Green Beans on bushGreen beans, also called snap beans and string beans, are in the same genus and species as kidney beans, navy beans, and pinto beans but differ in that their pods are harvested for consumption along with their seeds. Green beans can be divided into two major types: bush and pole. Bush beans are about two feet tall, require no support, and bear heavily over a relatively short period of time. Pole beans, on the other hand, are trailing, require support, and produce their more abundant crop over a longer period of time. Typically, several sowings of bush beans or one sowing of pole beans will provide green beans for the summer.

Green beans are usually self-pollinating and therefore breed true. Cross pollination can occur if bees are in the neighborhood so seed-savers should plant different bean varieties at least 100 feet apart.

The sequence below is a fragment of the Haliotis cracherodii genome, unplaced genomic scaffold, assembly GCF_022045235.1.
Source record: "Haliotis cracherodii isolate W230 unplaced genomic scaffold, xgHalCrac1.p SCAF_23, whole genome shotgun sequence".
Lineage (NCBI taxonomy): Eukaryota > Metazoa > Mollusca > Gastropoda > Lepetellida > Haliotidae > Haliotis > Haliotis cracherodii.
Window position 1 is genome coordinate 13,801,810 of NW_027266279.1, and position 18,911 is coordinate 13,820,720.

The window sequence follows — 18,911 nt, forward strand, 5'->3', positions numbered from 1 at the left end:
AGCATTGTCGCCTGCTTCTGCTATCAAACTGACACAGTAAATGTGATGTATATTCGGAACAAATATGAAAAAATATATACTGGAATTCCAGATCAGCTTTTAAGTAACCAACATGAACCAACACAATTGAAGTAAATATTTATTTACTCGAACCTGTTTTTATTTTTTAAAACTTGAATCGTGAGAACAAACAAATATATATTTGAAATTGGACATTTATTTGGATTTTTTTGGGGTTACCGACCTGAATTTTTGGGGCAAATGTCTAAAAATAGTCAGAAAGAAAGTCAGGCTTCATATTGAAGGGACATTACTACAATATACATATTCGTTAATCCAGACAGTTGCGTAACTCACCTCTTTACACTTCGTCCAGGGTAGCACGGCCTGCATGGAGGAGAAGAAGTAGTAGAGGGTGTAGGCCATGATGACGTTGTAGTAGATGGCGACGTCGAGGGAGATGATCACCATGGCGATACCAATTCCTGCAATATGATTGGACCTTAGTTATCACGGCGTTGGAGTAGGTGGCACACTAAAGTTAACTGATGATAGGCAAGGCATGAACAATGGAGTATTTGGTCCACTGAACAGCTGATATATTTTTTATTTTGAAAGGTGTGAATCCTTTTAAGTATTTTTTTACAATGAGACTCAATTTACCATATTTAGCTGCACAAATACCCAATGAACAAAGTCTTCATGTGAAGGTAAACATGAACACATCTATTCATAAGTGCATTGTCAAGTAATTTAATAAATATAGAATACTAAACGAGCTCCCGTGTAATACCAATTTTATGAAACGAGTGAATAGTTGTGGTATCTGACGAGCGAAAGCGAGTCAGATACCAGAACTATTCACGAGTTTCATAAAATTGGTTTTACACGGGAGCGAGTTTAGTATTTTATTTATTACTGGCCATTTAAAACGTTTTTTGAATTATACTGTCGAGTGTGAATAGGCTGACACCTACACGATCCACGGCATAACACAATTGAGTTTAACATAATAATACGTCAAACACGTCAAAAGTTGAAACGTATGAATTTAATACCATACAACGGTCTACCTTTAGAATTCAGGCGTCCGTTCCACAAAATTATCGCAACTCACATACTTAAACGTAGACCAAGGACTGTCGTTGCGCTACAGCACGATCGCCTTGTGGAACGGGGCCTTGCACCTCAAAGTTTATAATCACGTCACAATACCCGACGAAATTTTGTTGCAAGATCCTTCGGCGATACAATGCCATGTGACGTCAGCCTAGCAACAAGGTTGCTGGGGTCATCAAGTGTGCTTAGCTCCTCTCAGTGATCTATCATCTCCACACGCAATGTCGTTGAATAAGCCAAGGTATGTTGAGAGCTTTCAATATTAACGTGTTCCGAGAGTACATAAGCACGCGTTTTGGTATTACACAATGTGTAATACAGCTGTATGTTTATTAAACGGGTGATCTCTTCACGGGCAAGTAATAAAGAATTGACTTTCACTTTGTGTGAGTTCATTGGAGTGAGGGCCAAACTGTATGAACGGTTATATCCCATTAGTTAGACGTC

The seedlings of green beans do not transplant well so should be direct sown in the garden. The seeds, however, are sensitive to cold soil and rot rather than germinate at temperatures below 65 F. Plant when all danger of frost is past and the soil is warm.

Directions For Outdoor Sowing

1. To speed up germination, soak the seeds in tepid water for a few hours before sowing. Do not go beyond a couple of hours or the seeds will burst open.
2. Dust seeds with a bacterial inoculant powder to facilitate the uptake of nitrogen by plants which produces healthier and more productive plants. (Optional)
3. Plant seeds “eye” down one inch deep. Space bush mean seeds two to three inches apart in rows twenty four to thirty six inches apart; space pole beans seeds seven to eight seeds around a pole. Seeds germinate in seven to ten days under optimal conditions.
4. Thin bush beans to eight to ten inches apart; thin pole beans to three to four plants per pole.

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Green bean seed pk

By Karen